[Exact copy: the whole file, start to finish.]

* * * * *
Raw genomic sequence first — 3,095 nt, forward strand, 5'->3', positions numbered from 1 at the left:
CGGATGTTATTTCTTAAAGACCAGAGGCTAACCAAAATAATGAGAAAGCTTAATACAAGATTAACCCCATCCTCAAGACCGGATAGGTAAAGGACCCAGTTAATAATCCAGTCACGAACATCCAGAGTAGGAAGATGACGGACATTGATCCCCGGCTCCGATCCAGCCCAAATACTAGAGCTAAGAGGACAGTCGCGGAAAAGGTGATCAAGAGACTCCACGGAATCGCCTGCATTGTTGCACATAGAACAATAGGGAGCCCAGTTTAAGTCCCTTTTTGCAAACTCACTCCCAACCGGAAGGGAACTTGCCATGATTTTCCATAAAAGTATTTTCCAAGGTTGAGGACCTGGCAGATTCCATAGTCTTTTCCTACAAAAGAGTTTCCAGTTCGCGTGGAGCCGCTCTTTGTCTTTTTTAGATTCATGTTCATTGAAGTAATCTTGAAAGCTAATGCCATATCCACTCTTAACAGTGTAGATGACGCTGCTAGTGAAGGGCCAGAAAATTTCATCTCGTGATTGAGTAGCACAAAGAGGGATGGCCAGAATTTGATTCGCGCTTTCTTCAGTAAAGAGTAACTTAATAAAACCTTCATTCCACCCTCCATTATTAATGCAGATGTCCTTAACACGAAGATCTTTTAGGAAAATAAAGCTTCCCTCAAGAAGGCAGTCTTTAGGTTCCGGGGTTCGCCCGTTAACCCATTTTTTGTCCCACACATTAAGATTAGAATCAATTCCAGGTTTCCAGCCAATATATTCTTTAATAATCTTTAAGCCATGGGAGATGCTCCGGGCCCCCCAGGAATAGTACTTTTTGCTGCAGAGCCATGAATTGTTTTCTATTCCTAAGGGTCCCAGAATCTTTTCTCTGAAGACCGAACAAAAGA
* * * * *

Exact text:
Raw genomic sequence first — 3,095 nt, forward strand, 5'->3', positions numbered from 1 at the left:
CGGATGTTATTTCTTAAAGACCAGAGGCTAACCAAAATAATGAGAAAGCTTAATACAAGATTAACCCCATCCTCAAGACCGGATAGGTAAAGGACCCAGTTAATAATCCAGTCACGAACATCCAGAGTAGGAAGATGACGGACATTGATCCCCGGCTCCGATCCAGCCCAAATACTAGAGCTAAGAGGACAGTCGCGGAAAAGGTGATCAAGAGACTCCACGGAATCGCCTGCATTGTTGCACATAGAACAATAGGGAGCCCAGTTTAAGTCCCTTTTTGCAAACTCACTCCCAACCGGAAGGGAACTTGCCATGATTTTCCATAAAAGTATTTTCCAAGGTTGAGGACCTGGCAGATTCCATAGTCTTTTCCTACAAAAGAGTTTCCAGTTCGCGTGGAGCCGCTCTTTGTCTTTTTTAGATTCATGTTCATTGAAGTAATCTTGAAAGCTAATGCCATATCCACTCTTAACAGTGTAGATGACGCTGCTAGTGAAGGGCCAGAAAATTTCATCTCGTGATTGAGTAGCACAAAGAGGGATGGCCAGAATTTGATTCGCGCTTTCTTCAGTAAAGAGTAACTTAATAAAACCTTCATTCCACCCTCCATTATTAATGCAGATGTCCTTAACACGAAGATCTTTTAGGAAAATAAAGCTTCCCTCAAGAAGGCAGTCTTTAGGTTCCGGGGTTCGCCCGTTAACCCATTTTTTGTCCCACACATTAAGATTAGAATCAATTCCAGGTTTCCAGCCAATATATTCTTTAATAATCTTTAAGCCATGGGAGATGCTCCGGGCCCCCCAGGAATAGTACTTTTTGCTGCAGAGCCATGAATTGTTTTCTATTCCTAAGGGTCCCAGAATCTTTTCTCTGAAGACCGAACAAAAGA